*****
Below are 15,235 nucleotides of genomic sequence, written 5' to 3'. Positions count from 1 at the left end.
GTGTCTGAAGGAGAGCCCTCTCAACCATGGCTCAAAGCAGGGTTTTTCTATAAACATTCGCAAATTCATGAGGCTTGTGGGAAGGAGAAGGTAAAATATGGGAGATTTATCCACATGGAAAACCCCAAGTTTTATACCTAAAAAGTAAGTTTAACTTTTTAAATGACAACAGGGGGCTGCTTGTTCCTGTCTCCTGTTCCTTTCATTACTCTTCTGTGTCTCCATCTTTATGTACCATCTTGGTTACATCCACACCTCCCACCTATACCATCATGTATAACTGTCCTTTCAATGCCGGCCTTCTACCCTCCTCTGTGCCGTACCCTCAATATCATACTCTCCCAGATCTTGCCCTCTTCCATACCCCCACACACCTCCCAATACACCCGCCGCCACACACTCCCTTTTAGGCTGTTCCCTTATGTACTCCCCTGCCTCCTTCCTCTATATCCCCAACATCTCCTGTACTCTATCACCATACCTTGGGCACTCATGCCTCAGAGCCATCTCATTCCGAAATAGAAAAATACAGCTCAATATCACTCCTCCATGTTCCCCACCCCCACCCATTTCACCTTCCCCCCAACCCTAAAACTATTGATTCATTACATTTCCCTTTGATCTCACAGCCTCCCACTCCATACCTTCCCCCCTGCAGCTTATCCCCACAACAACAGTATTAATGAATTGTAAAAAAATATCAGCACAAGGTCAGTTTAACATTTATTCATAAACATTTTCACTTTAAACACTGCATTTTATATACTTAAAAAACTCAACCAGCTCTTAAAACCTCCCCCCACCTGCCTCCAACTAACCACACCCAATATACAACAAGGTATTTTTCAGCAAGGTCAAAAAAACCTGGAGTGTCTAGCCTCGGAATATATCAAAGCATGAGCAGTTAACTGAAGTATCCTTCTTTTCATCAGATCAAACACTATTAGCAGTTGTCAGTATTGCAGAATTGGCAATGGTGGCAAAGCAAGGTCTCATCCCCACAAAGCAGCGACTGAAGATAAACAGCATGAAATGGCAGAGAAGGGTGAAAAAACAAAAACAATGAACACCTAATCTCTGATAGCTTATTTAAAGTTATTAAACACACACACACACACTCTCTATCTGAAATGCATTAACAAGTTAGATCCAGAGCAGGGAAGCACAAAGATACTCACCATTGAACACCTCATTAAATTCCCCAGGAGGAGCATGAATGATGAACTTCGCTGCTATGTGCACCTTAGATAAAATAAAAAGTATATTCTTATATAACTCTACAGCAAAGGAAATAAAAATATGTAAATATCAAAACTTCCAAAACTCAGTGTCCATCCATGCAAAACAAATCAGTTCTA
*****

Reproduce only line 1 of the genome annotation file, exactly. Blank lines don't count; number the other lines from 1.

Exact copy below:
Below are 15,235 nucleotides of genomic sequence, written 5' to 3'. Positions count from 1 at the left end.